Camp Rockywold-Deephaven is a rustic retreat on the North end of Squam Lake. For one-hundred and fifteen years, the camp has been cutting and storing ice from the Lake to keep food cold in their old-fashioned ice boxes. John Jurczynski, the co-manager of Rockywold-Deephaven, oversees a team of about fourteen helpers cutting grid patterns into 12 inch thick ice, and breaking off the squares like chunks of Hershey Bar. The squares are floated into a channel; prodded into a queue with long hooked poles where they bob in place, waiting to be hauled away.
This year, the Dartmouth College campus has become temporary home for a mixed-media menagerie called Ice Chimes. And the 20-foot tall pagoda-like structure outside the Life Sciences building gets a lot of curious stares from students.
Ice Chimes is supposed to be interactive. But it isn’t exactly intuitive.
Turn over a quarter in your pocket and you may now see a scene out of the White Mountains. New Hampshire's Mount Chocorua is the latest addition to the U.S. Mint's America the Beautiful Quarters Program.
It's the sixteenth coin in the series and was unveiled Thursday in Plymouth. The Quarters program runs over twelve years and honors 56 national parks, forests and other notable sites.
Gun owners came out to the capitol in force Thursday to object to a bill that would make it illegal to open carry a pistol or revolver in a public building without a permit.
Holding up a copy of the New Hampshire constitution, Steven Stefanik of Manchester told lawmakers their oath required them to reject the bill.
“You can make laws, but you can’t go against the Constitution, and I just read you article 2A: we all have the right to keep and bear arms, any place, anytime we want to protect ourselves, our state, our families and our property.”
State lawmakers are working on a measure to create a Registry Board for Medical Technicians. The action comes in the wake of last summer’s outbreak of Hepatitis C at Exeter Hospital that left 32 patients infected.
David Kwiatkowski, a traveling medical technician, allegedly injected himself with painkillers before reusing syringes on patients, transmitting the Hepatitis C virus.
Representative Tim Copeland is proposing a bill to create an oversight board for all med techs in the state.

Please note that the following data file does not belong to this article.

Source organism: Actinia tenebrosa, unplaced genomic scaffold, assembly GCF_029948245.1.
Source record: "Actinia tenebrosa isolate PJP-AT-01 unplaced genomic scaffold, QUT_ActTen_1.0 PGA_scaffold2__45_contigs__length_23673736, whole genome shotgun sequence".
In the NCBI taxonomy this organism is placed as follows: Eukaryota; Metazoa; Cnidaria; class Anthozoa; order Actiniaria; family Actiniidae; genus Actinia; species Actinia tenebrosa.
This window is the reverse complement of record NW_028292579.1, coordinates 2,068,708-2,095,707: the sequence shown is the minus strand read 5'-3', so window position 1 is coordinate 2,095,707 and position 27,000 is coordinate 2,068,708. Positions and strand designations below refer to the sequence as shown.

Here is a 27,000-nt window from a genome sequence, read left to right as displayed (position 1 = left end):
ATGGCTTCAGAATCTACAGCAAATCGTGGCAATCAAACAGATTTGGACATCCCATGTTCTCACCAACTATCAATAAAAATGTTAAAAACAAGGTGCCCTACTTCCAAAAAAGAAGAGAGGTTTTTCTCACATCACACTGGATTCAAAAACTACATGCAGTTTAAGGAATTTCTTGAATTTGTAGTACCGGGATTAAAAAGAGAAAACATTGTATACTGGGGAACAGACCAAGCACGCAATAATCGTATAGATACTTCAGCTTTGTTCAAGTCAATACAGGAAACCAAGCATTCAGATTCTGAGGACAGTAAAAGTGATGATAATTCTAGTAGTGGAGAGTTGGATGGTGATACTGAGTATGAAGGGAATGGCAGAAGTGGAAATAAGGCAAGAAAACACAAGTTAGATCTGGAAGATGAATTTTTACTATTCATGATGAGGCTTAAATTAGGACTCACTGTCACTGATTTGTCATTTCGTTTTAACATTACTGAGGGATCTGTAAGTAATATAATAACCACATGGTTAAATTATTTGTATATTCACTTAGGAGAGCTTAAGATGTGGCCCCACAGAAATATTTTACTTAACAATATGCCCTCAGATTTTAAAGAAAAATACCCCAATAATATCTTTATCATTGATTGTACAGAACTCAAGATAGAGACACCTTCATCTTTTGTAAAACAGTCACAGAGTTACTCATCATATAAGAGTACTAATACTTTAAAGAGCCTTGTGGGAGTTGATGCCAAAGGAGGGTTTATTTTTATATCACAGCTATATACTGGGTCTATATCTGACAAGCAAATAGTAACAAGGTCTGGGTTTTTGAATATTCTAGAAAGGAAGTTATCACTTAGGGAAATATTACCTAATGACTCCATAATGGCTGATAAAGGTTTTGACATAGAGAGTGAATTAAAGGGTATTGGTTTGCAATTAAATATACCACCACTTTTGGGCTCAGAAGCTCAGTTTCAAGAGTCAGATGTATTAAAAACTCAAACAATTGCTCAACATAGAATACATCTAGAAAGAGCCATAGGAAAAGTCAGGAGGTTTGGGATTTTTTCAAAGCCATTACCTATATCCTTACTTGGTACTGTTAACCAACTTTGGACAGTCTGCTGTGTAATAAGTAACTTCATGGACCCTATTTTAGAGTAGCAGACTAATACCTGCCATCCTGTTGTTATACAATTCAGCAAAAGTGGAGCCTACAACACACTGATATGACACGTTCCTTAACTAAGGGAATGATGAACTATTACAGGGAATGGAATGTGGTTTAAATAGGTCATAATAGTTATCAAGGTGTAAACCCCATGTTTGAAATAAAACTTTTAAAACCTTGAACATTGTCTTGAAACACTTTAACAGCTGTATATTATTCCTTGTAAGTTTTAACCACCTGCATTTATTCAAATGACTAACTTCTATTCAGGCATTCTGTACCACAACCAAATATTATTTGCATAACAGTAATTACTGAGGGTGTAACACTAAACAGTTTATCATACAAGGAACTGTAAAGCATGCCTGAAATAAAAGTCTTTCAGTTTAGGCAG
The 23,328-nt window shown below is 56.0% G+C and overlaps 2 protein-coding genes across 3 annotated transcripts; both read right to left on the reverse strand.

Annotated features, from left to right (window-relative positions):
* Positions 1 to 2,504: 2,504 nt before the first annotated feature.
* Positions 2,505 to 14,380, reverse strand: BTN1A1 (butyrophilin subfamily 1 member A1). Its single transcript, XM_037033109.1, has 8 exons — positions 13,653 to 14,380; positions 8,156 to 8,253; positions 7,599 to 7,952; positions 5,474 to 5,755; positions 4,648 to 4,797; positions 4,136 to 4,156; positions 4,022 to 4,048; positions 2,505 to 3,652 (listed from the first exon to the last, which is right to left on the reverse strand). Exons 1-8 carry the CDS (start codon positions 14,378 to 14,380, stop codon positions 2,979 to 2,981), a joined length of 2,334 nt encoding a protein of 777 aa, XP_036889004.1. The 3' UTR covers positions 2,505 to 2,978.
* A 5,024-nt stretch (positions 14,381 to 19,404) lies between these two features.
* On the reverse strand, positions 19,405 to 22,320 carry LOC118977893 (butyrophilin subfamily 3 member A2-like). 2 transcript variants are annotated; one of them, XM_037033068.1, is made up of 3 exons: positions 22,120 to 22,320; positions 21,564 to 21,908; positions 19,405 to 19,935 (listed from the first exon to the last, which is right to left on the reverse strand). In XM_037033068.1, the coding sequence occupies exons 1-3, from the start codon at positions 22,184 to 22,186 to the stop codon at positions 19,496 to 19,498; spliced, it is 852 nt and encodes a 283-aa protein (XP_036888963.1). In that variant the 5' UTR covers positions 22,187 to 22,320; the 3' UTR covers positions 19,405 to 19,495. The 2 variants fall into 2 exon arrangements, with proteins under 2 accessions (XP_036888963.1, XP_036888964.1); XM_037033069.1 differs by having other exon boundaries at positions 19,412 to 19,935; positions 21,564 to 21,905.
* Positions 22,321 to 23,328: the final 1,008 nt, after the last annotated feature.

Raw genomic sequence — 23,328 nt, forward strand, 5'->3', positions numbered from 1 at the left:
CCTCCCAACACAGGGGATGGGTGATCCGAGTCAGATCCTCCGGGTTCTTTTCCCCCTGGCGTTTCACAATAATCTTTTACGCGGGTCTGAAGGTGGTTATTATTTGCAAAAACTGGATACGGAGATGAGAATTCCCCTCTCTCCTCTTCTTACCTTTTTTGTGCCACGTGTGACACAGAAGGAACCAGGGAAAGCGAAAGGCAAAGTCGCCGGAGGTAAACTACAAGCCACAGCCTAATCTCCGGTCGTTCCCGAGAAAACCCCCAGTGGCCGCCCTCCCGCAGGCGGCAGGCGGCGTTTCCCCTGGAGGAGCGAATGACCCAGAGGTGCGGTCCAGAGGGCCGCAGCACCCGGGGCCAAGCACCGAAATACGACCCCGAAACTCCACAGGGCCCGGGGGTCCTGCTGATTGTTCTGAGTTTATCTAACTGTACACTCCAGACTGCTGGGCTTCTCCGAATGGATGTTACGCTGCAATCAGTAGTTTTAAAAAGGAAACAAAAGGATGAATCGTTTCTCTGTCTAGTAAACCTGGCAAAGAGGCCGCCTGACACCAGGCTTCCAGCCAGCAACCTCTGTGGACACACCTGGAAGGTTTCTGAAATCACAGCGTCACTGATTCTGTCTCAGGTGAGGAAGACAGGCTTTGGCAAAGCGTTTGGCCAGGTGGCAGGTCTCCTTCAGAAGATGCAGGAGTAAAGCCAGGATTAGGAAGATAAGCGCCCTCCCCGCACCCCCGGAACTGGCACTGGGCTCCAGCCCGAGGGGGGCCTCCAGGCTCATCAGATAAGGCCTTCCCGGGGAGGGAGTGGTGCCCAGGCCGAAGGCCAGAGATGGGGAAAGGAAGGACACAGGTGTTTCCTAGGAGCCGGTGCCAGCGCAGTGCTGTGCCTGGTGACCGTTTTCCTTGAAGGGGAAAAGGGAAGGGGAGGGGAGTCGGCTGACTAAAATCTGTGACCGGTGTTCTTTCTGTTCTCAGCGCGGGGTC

A proposal to legalize medical marijuana went before a house committee today. Lead Sponsor, Exeter Democrat Donna Schlachman promoted the plan as one that has profited from experiences -- good and bad -- of medical marijuana laws passed in other states.
"You cannot physician shop, and just start getting multiple prescriptions. You have to be a qualifying patient, and there is very strict definition of what qualifies you for this prescription._
A bill to increase the gas tax is headed for the floor of the N.H. House with the unanimous backing of the Public Works and Highways Committee, which voted 18-0 to raise N.H.’s gas tax by 15 cents over four years. The plan spreads the increase on diesel fuel over six years to ease the effect on truckers. The plan’s sponsor, Nashua Democrat David Campbell calls it prudent.
"This is not going to be an instant fix, but it’s going to be a lot of pressure in the right direction, and if we don’t do this we in the legislature will be negligent."
The Pulitzer Prize-winning humorist joins us with his first solo adult novel in over a decade – the darkly comic Insane City. The book is a riotous tale of a destination wedding gone awry with Russian gangsters, angry strippers, a pimp as big as the Death Star, a very desperate Haitian refugee on the run with her two children from some very bad men, and an eleven-foot Burmese albino python named Blossom.